Behind the neat shelves and handwritten price tags of City Center Wines in Boise is an undercurrent of panic. Ever since the Trump administration announced a 25% tariff on European wines under 14% alcohol four months ago, co-owners David Hansen and Linda Lloyd have feared for their shop’s future.
“I’m just beginning to see the impact now,” Hansen said of the tariffs. “The sticker shock is already disconcerting. It’s already having me thinking about ways to increase my share of domestic products, because overnight a wine that was selling for $25 is now selling for $32, and it’s a big increase.”
Hansen, along with his importers and distributors, has absorbed much of that cost. Even so, it isn’t the tariffs that keep him up at night: It’s the impending second round, which could include a tariff of up to 100% on all wines imported from the European Union. City Center Wines sells mostly old-world bottles, and such an steep tariff could force Hansen to change his business model and raise prices.
“It’s really frightening. I would simply have to, as I sell through my current stock, replace my European portfolio with a larger percentage of domestic product. That’s going to be difficult to do because there’s only so much to go around, and also we built our entire brand on specializing in old-world wines, so we’d basically be losing our identity as a business,” he said.
Hansen is concerned about the impact such tariffs would have on the U.S. wine industry. His predictions range from job losses to the permanent disappearance of key European wines from the U.S. market, and he isn’t alone in worrying about being burned in the name of protectionism.
The Planes That Started It All
To understand the the first round of tariffs, rewind to an international battle over airplane subsidies from 2004. That October, the United States filed its case challenging the E.U.’s financial support of European airplane manufacturer Airbus. America claimed the E.U. favored Airbus with subsides and other aid to the tune of over $18 billion, hurting Boeing in the process and triggering a decade of litigation.
In October 2019, the World Trade Organization ruled that the Airbus subsidies had been unfair, awarding the U.S. the right to impose tariffs on $7.5 billion worth of European goods. The October 2019 tariffs were part of that deal. New tariffs on other European products could be another portion.
A Distributor’s-eye View
Jeff Moore, co-owner of Garden City-based wholesaler AWC, distributes roughly 4,000 cases of European wine each year, and has been discussing the tariff threat with importers since October. Many of them are “stocking up as much as they can now” before prices rise. Moore’s biggest tariff-related worry, beyond losing profits, is that American importers could forfeit access to famous, high-demand wines if prices climb too high. If American importers don’t order them due to increased costs, they could lose wines like Domaine de la Romanée-Conti and first-growth Bordeaux to countries with growing wine demand, like China, leaving permanent holes on wine shop shelves and setting back the American wine market. Barry Devine, buyer for the Boise Co-op Wine Shop, had similar concerns.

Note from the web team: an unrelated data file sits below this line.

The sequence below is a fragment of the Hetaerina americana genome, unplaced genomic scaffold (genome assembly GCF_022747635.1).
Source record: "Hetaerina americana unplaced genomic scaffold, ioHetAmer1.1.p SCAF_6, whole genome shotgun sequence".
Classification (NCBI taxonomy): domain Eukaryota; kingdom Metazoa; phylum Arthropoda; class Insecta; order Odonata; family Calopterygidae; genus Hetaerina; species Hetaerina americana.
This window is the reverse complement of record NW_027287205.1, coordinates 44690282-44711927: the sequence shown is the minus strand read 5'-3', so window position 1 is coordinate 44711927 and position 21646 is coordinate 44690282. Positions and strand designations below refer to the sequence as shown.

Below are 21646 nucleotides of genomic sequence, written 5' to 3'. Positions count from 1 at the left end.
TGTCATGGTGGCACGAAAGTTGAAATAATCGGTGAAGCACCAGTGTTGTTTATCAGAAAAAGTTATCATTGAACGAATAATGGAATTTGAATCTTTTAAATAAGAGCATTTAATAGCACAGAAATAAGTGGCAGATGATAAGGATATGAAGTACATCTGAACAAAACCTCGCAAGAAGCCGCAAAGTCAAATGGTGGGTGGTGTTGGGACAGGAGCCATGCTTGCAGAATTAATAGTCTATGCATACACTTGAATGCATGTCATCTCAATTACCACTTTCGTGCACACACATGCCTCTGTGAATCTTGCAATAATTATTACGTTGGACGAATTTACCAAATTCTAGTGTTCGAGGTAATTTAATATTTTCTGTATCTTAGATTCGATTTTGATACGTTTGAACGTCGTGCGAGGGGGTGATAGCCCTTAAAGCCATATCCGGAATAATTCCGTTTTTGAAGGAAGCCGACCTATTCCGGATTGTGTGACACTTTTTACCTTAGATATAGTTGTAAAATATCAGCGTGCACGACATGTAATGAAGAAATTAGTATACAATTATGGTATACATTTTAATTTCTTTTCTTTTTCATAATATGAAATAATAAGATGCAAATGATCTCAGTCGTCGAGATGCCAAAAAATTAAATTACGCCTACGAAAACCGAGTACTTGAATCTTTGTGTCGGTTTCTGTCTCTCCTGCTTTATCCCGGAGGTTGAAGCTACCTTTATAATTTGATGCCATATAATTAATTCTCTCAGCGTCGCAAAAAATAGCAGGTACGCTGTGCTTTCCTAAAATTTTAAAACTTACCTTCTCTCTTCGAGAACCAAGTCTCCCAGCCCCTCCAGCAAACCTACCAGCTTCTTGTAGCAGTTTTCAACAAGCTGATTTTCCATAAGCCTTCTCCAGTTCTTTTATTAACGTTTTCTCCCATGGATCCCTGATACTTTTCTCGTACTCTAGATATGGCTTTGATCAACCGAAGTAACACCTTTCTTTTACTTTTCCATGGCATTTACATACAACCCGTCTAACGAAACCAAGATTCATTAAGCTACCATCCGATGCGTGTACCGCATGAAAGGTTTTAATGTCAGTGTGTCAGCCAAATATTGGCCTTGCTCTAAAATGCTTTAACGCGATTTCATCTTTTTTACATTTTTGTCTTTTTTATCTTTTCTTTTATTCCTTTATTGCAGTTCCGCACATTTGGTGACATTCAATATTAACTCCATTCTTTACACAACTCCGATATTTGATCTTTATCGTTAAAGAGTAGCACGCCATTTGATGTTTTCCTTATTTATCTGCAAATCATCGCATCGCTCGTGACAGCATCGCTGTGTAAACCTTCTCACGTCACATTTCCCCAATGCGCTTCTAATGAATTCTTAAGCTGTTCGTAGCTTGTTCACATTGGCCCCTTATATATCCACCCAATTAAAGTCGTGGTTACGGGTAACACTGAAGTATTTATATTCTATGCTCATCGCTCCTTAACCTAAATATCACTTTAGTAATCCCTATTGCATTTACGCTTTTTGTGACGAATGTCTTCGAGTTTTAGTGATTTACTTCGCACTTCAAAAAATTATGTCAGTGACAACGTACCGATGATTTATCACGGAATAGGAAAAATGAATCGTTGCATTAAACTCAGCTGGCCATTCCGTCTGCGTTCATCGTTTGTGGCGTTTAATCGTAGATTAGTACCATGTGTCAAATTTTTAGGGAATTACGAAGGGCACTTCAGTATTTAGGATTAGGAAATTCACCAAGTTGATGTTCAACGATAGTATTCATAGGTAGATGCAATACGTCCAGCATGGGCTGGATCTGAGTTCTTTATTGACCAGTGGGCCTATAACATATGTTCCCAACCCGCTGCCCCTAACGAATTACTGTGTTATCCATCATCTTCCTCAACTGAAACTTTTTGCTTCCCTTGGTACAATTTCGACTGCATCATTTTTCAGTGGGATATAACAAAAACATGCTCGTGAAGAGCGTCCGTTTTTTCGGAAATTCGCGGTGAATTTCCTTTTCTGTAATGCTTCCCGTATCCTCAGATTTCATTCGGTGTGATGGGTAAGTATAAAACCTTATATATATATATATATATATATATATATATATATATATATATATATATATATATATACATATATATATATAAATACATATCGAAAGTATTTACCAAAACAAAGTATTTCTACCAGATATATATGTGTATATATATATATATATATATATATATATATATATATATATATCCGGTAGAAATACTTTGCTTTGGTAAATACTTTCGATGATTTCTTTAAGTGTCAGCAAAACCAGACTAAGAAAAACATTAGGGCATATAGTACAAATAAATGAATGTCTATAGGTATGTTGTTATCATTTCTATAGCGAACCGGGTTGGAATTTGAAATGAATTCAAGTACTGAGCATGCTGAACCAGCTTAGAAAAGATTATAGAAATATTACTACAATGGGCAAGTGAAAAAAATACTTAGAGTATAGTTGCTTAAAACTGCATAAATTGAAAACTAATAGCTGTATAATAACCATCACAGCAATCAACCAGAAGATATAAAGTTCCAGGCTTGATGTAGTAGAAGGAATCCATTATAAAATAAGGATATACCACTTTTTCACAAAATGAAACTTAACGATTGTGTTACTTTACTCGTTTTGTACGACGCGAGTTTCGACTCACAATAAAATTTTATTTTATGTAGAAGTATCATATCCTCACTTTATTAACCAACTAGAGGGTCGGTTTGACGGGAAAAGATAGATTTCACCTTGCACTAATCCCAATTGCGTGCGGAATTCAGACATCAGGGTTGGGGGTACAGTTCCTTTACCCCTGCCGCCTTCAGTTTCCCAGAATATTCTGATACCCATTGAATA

“These [European wineries] will find other countries to sell their wines to, so we’ll lose some allocated wines long-term,” he said.
Devine also worries about prices. The last round of tariffs pushed his rosés up by a staggering $2-$5 per bottle, and a larger tariff could have even more dramatic effects. Boise restaurant Chandlers, which holds a Best Award of Excellence from Wine Spectator for its wine selection, has watched tariff negotiations closely with price in mind. General Manager David Boyle said that a 100% tariff would prompt him to hold the nearly 800 labels that Chandlers has cellared, and try to keep prices and offerings steady for diners as long as possible.
Putting Local in the Spotlight
Beyond punishing the E.U., the 2019 tariffs were also supposed to boost the U.S. domestic market. According to the Idaho Wine Commission, Idaho has 60 wineries and produces 160,000 cases of wine annually. At City Center Wines, Hansen called the potential shift from European to local wines “the only silver lining to this dark cloud,” but Earl Sullivan, owner and winemaker at Telaya Wine in Garden City, is skeptical.
“[Retailers and distributors] are some of our biggest advocates, and if they get put out of business or severely hampered, it’s not going to help us promote our business any more,” Sullivan said. “The California wineries that have a lot more resources than we do, the Oregon wineries and the Washington wineries are going to be able to push harder in the market space. ... It’s actually going to hurt us pretty bad.”
That’s without considering the possibility of retaliatory E.U. tariffs, which Sullivan claimed could price Idaho winemakers out of everything from wine barrels to cork.
A Final Reality Check
A 100% tariff on all E.U. wines remains hypothetical, and some are hopeful. As recently as Jan. 20, French President Emmanuel Macron and President Donald Trump agreed to put a different European luxury goods tariff—threatened in response to a French digital tax—on hold, though the Airbus conflict still looms. It’s equally possible that a tariff will be levied. Grapes the Wine Company Owner Daniel Posner told The Oregonian it could hit as early as Feb. 17. Locally, speculation about the likelihood and extent of a tariff runs the gamut. Even as they considered contingency plans, most wine industry players BW spoke to felt a full 100% tariff was improbable.
As Boyle put it, “I think [making a drastic threat] is the way that the powers that be right now prefer to negotiate. With the real strong-arm at 100, you’ve got a whole lot of room to backtrack from that.”